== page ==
Iran, Israel cyberattack exchange may continue

A western official warned that while both attacks were relatively harmless, 'it never stops at that'

Iranian flag and cyber code [Illustrative] (photo credit: PIXABAY)
Iranian flag and cyber code [Illustrative]
(photo credit: PIXABAY)
The escalated tensions caused by an Iranian cyberattack on Israeli water systems in April and an Israeli cyber counterstrike in May could continue, a Western intelligence official has told the Financial Times.
A Western official warned the newspaper that while both attacks were relatively harmless, “it never stops at that.”
According to the story in the Times, Iranian hackers intended to poison Israel’s water by increasing the amount of chlorine during the thwarted April cyber attack.
The official’s interview with the Times comes after The Jerusalem Post last week reported a range of new details about the incident.
“We will remember this last month, May 2020, as a changing point in the history of modern cyberwarfare,” said National Cyber Directorate Chief Yigal Unna in a recorded speech for a Cybertech conference event, first obtained first the Post. “If it had been successful... we would now be facing, in the middle of the corona crisis, a very big damage to the civilian population: a lack of water.”
Unna noted that when various chemicals, including chlorine, are mixed with water in the wrong proportions – which could happen due to a hack – it “can be harmful and disastrous.”
While avoiding blaming Iran for the attack directly, Unna did mention the accusations that Tehran was behind the attack and made it clear that the hack was conducted by an enemy nation-state and not just cyber criminals.
The attack could have triggered fail-safes that would have left tens of thousands of civilians and farms without water in the middle of a heatwave, as the pumping station shuts down when the excess chlorine is detected. A Western official told the Times that, in a worst-case scenario, hundreds of people would have been at risk of becoming ill.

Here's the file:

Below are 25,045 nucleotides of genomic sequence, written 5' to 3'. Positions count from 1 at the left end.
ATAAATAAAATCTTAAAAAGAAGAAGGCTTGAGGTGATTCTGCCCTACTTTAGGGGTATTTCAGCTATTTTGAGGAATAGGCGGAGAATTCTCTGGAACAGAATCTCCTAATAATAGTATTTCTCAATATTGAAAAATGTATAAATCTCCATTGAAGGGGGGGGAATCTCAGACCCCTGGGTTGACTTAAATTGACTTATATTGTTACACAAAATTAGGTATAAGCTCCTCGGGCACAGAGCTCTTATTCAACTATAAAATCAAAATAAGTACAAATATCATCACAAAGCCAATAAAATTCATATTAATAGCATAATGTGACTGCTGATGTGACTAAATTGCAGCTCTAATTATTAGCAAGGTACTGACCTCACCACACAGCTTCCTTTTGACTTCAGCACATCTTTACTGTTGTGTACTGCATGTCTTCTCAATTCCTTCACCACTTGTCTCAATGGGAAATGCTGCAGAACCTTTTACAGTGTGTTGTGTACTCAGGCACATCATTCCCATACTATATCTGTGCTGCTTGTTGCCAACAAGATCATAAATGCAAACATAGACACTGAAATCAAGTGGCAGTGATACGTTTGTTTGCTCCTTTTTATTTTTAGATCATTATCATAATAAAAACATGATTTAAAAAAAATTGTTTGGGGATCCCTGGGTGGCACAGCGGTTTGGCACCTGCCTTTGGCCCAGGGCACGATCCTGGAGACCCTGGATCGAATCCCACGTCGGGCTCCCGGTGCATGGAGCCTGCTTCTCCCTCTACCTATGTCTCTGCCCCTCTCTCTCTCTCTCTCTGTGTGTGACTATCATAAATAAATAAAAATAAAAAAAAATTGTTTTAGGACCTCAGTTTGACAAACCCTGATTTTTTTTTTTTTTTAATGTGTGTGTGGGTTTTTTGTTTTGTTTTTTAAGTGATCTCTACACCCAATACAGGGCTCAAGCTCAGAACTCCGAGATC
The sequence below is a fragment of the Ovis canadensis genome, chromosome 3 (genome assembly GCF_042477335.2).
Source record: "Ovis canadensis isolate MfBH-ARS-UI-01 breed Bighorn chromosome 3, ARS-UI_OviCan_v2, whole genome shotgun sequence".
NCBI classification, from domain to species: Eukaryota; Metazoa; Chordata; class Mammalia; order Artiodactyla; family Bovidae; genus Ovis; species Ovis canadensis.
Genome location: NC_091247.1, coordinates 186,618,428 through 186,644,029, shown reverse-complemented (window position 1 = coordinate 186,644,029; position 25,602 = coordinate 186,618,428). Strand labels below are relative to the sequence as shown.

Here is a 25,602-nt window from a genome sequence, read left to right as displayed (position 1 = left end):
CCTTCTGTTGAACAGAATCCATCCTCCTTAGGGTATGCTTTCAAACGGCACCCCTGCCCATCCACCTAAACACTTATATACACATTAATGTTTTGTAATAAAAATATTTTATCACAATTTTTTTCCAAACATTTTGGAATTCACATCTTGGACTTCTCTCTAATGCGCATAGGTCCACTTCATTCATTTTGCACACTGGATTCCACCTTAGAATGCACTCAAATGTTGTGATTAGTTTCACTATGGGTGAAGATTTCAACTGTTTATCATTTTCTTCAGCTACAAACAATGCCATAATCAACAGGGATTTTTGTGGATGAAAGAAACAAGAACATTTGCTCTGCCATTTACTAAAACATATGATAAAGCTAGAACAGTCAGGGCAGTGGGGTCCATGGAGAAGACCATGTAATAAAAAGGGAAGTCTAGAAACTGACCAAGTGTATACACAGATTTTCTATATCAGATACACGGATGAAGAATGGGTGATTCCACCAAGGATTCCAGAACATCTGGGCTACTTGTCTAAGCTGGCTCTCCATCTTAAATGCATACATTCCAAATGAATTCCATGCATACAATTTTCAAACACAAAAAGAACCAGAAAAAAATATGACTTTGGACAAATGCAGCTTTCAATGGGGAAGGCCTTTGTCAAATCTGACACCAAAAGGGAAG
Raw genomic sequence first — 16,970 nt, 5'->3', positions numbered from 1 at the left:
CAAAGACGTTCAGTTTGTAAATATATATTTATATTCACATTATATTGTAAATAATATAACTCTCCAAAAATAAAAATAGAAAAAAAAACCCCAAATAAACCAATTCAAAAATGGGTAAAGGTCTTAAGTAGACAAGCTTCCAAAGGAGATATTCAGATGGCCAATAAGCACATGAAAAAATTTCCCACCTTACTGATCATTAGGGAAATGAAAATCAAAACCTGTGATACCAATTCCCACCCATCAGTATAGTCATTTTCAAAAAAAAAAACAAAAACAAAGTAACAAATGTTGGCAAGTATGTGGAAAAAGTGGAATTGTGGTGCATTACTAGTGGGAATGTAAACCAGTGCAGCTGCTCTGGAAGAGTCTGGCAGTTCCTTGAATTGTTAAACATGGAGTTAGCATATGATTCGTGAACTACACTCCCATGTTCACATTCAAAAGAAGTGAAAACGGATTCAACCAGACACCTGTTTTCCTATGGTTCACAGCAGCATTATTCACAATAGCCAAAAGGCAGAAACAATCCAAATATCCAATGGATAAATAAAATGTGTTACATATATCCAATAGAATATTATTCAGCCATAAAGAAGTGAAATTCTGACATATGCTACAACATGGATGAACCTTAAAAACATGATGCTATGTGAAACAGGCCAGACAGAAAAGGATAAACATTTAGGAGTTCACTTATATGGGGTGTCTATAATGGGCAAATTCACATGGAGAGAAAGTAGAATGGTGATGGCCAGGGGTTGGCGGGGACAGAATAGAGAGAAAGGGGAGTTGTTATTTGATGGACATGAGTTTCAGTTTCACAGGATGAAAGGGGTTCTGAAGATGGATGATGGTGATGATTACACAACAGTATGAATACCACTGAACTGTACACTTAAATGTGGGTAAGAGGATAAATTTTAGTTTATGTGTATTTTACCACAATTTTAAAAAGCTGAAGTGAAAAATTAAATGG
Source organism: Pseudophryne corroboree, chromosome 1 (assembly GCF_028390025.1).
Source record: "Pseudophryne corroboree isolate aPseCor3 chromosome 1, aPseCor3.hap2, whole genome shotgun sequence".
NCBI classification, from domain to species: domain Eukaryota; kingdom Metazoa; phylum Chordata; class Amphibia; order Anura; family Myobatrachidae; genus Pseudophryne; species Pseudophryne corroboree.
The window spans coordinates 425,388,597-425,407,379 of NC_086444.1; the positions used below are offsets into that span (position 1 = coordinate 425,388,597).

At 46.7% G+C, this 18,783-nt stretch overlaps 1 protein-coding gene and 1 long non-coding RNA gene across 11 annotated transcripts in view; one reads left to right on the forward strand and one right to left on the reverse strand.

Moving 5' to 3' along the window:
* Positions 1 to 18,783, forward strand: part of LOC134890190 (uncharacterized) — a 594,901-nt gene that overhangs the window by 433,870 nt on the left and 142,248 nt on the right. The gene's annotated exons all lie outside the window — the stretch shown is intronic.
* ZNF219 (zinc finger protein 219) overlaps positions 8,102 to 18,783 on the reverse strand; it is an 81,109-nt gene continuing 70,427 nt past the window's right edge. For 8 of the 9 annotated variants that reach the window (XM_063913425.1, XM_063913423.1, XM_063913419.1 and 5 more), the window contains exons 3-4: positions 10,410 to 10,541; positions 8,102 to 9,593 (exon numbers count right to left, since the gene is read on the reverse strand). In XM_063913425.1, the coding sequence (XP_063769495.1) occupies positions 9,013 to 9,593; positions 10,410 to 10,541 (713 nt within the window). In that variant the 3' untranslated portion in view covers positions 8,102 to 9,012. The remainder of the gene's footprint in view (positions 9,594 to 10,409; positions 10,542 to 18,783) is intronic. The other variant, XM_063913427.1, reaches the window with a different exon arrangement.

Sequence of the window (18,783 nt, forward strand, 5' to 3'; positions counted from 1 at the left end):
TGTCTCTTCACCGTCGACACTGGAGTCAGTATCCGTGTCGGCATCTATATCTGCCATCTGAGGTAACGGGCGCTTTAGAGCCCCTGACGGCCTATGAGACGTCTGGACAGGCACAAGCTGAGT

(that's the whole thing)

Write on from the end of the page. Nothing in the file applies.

“It was more sophisticated than they [Israel] initially thought,” said the official to the Times. “It was close to successful, and it’s not fully clear why it didn’t succeed.”
An Israeli official told the Times that the attack opened the door to “an unpredictable risk scenario,” creating a precedent for cyberattacks on civilian infrastructure which had been previously avoided by both Iran and Israel.
Iran has denied allegations that they’re behind the attack.
“Iran cannot politically afford to try to poison Israeli civilians. And even if Iran did so, where is the Israelis’ appropriate response?” a regime insider told the Times. “Our suspicion is that Israelis want more money from the US and made up the whole thing. But the Americans are no idiots.”

THE TIMES report, as a number of earlier reports, claimed that Israel retaliated for the cyberattack by attacking the Shahid Rajaee Port in Iran.
“It was small, very small – like a knock on the door,” said one Israeli official to the paper. “Think of it [as] a gentle reminder: ‘We know where you live.’”
Former Defense Minister Naftali Bennett insisted on a visible response to the alleged Iranian cyberattack. The Shahid Rajaee Port was “roughly in the middle of the page of options” presented to Bennett after he demanded a list of potential targets for a response, an Israeli official told the Times. “Any disruption would be economic, nobody’s safety would be placed at risk, they would be reminded we are here, we are watching,” he said.